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Save the Date

Save the Date! 


Thursday, November 7, 2019

The 2nd Carnegie Mellon University
Open Science Symposium at
Mellon Institute Library


 Join us for a day focused on the opportunities and challenges of practicing open science. The full day program will feature talks from guest speakers including researchers, tool developers, funders, and publishers, roundtable discussions, a poster session on research using open methods, and a collaboration networking reception. 

Watch our Open Science Symposium 2019 website for program updates and registration coming this summer.

Get in touch at 

And check out last year’s Open Science Symposium. View the session recordings and slides.



Intro to Programming in R and Python

University Libraries is a member of the The Carpentries, a non-profit that teaches researchers basic programming and computing skills in R and Python. You can read more about our workshop series here and check out our calendar to look for future workshops.

OSF for Project Management, Collaboration, and Reproducible Research

Open Science Framework (OSF) is a free & open source project management web-based tool that is useful for:

  • organizing and managing research projects (projects can be private or public) in any discipline
  • viewing files that are stored across a number of platforms (i.e. DropBox, Google Drive, Box) in one place
  • sharing projects or parts of a project with collaborators
  • sharing conference materials
  • student projects
  • pre-registering a study
  • publishing a pre-print


CMU now has an institutional license for OSF. Use your Andrew email address to sign-up for OSF to take advantage of our institutional benefits including:

  • the ability to showcase your project on our CMU landing page if you choose
  • single sign-on
  • increased security


If you are interested in learning more about OSF or need help, you can read our OSF guide or contact CMU's OSF coordinators: Melanie Gainey ( and Ana Van Gulick (


Recent Workshop Materials

Click here to see the sample OSF project from our Open Science Framework workshop on May 4th, 2018. You can find help for creating a project in Open Science Framework here
Click here to see all of the tips and tools we highlighted in our workshop, Survival guide for grad students and postdocs: tips and tools for productive research, on March 2nd, 2018.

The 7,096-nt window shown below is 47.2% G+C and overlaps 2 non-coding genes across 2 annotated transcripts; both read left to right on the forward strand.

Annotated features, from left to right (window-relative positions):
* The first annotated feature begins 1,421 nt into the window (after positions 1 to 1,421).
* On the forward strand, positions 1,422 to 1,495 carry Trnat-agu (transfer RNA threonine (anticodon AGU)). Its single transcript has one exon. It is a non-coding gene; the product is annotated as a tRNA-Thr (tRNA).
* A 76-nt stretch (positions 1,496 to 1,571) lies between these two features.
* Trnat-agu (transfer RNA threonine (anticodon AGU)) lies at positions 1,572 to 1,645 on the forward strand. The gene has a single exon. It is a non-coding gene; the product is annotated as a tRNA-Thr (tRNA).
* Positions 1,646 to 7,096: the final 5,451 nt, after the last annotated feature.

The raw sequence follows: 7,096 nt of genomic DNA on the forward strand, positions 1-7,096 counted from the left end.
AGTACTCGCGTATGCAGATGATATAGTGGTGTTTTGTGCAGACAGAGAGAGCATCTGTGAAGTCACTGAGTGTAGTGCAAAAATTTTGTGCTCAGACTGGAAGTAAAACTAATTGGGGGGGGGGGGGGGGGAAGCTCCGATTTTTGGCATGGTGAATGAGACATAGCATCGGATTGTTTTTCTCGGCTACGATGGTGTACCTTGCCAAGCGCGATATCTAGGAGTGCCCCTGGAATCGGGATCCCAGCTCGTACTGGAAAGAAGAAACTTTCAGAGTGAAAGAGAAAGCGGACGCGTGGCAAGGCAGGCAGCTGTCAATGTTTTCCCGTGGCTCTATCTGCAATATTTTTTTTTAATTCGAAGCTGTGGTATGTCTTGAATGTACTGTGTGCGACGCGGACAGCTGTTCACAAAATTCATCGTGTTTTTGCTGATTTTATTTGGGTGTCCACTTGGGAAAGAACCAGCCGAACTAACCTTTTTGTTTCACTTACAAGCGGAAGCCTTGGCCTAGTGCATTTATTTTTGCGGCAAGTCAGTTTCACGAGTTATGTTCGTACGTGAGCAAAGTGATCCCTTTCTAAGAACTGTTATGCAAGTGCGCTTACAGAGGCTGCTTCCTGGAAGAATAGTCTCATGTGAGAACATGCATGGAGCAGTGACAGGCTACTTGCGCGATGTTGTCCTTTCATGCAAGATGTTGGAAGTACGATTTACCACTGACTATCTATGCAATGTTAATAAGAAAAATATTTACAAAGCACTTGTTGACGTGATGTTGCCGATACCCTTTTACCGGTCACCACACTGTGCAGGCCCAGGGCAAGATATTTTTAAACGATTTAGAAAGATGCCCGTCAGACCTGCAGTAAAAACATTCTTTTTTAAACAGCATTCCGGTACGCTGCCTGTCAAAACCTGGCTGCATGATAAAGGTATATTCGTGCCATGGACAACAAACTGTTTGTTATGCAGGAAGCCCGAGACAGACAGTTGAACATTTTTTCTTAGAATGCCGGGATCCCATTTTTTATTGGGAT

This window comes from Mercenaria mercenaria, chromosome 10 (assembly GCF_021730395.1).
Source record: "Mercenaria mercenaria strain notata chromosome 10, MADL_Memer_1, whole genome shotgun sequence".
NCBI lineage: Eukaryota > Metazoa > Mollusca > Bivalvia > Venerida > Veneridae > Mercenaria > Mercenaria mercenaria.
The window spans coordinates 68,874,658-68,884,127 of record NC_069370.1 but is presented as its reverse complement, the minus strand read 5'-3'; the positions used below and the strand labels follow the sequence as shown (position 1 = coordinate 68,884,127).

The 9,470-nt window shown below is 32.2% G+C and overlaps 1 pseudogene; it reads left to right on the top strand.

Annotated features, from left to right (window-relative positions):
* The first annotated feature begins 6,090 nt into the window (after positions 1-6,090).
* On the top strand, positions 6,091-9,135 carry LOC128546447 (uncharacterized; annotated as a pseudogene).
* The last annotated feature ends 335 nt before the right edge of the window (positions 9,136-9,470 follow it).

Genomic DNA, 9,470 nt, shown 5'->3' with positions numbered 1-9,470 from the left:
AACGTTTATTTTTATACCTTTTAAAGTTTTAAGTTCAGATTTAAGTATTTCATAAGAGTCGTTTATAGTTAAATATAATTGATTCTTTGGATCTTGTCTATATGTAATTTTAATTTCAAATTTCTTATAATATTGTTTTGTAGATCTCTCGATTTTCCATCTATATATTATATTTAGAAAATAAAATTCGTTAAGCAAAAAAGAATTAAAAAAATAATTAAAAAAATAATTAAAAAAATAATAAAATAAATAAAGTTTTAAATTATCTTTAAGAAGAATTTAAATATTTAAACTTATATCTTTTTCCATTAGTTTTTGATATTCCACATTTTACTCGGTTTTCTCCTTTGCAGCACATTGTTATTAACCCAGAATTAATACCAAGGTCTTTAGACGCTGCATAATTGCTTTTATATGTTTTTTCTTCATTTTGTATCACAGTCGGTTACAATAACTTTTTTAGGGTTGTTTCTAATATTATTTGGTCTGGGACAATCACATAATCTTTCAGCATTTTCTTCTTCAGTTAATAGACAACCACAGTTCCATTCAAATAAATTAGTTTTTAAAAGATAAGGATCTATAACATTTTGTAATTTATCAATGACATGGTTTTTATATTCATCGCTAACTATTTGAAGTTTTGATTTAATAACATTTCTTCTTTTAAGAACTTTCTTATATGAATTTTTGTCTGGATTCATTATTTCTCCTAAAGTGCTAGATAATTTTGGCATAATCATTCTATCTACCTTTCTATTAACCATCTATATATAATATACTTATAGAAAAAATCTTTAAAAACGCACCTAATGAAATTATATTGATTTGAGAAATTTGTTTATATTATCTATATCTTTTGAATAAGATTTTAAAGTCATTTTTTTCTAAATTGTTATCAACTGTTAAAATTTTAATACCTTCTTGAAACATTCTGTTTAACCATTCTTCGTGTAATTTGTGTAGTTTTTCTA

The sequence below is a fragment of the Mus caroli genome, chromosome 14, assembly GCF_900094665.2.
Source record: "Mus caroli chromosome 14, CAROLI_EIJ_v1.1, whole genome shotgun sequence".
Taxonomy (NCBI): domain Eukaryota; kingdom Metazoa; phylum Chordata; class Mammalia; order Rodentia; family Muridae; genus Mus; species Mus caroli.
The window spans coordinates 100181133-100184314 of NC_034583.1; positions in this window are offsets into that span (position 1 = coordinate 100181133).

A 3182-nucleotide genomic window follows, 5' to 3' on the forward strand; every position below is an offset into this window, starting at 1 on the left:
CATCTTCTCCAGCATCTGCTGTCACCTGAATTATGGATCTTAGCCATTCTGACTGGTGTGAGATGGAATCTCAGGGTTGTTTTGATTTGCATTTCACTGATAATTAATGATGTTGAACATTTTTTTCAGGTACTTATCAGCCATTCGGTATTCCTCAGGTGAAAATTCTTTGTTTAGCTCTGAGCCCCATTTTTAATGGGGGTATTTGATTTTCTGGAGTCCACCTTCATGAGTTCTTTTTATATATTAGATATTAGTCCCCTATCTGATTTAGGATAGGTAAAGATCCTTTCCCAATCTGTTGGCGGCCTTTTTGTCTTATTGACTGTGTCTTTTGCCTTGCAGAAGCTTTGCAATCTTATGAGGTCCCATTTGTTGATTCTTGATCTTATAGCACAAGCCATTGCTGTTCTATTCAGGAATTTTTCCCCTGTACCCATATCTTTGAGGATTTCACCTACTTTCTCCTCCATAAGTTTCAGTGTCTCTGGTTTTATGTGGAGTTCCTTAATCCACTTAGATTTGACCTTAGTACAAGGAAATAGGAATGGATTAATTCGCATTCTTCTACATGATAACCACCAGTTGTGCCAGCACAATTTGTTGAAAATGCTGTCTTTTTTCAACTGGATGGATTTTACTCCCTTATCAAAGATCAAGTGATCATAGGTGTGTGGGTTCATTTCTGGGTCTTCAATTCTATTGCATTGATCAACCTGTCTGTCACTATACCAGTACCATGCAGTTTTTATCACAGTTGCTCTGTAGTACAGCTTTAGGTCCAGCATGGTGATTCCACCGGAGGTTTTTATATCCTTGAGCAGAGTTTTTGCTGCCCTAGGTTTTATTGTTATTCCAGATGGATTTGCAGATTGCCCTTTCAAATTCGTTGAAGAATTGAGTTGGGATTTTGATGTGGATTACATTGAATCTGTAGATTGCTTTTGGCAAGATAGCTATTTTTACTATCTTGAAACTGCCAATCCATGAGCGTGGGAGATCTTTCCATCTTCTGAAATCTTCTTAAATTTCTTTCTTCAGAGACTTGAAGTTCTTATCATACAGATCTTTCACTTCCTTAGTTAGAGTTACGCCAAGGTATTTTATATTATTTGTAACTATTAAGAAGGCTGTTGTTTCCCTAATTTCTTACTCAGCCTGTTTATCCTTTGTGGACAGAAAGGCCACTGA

Supercomputing Resources

Bridges: A new approach to supercomputing

Through the Pittsburgh Supercomputing Center, CMU researchers have free access to Bridges, an NSF-funded supercomputer designed to enable a wide variety of research communities, including those that may not have a lot of experience with programming and do not typically use supercomputers.

Bridges can be used for analysis in a variety of fields including genomics, neuroscience, and machine learning and can be used with familiar, widely-used software such as R, MATLAB, and Python.

‚ÄčTo find out if Bridges is right for you or to request access, follow the "Apply Now" link at Pittsburgh Research Computing Initiative or email


New Institutional License for

Supported by the University Libraries, is an open source repository for scientists to record and share detailed up-to-date protocols for research and teaching purposes.  Carnegie Mellon University members can access their free Premium account by verifying their CMU email address. 


  • supports sharing protocols within a lab. This helps research groups organize their methods and ensures that knowledge is not lost as students and postdocs move on. 


  • supports reproducible research. All protocols are dynamic and interactive, can be shared privately and publicly, and support transparency and reuse.   


  • supports sharing protocols within methods courses. This helps students to follow instructions precisely, stay organized, and have the opportunity to interact with class content online. 


For more information on, please visit our webpage: 

For additional support contact our research data services team: 

AIDR Conference at CMU

Supported by the NSF scientific data reuse initiative, AIDR (Artificial Intelligence for Data Discovery and Reuse) 2019 brought together researchers to discuss applications of AI/ML to challenges related to the discovery, reuse and management of data across disciplinary domains

You can access the conference slides and posters on F1000 here.

Stay in touch with other participants and join discussions at the AIDR mailing list. 
To post: send email to 


Tool Spotlight

Do you use antibodies in your research? If so, you might want to check out the free tool, BenchSci.

BenchSci is a free online platform designed to help scientists find antibodies from publications. Their proprietary machine-learning algorithm was trained by PhD-level scientists to identify and understand the usage of commercial antibodies in the research literature.

When searching for a specific protein target, BenchSci curates published data in the form of figures to simplify the literature search process. The figures can then be filtered by specific experimental contexts cited in the paper such as techniques, tissue, cell lines, and more, to help users pinpoint antibodies that have been published under experimental conditions matching their study interest.
Registration is free to all scientists with an institutional email address. Register here. 
For more information about BenchSci, please refer to this article:

Biological Sciences Librarian

Melanie Gainey's picture
Melanie Gainey
Mellon Library
4th Floor Mellon Institute

Bioinformatics & Computational Biology

Huajin Wang's picture
Huajin Wang
Mellon Institute Library
4th Floor Mellon Institute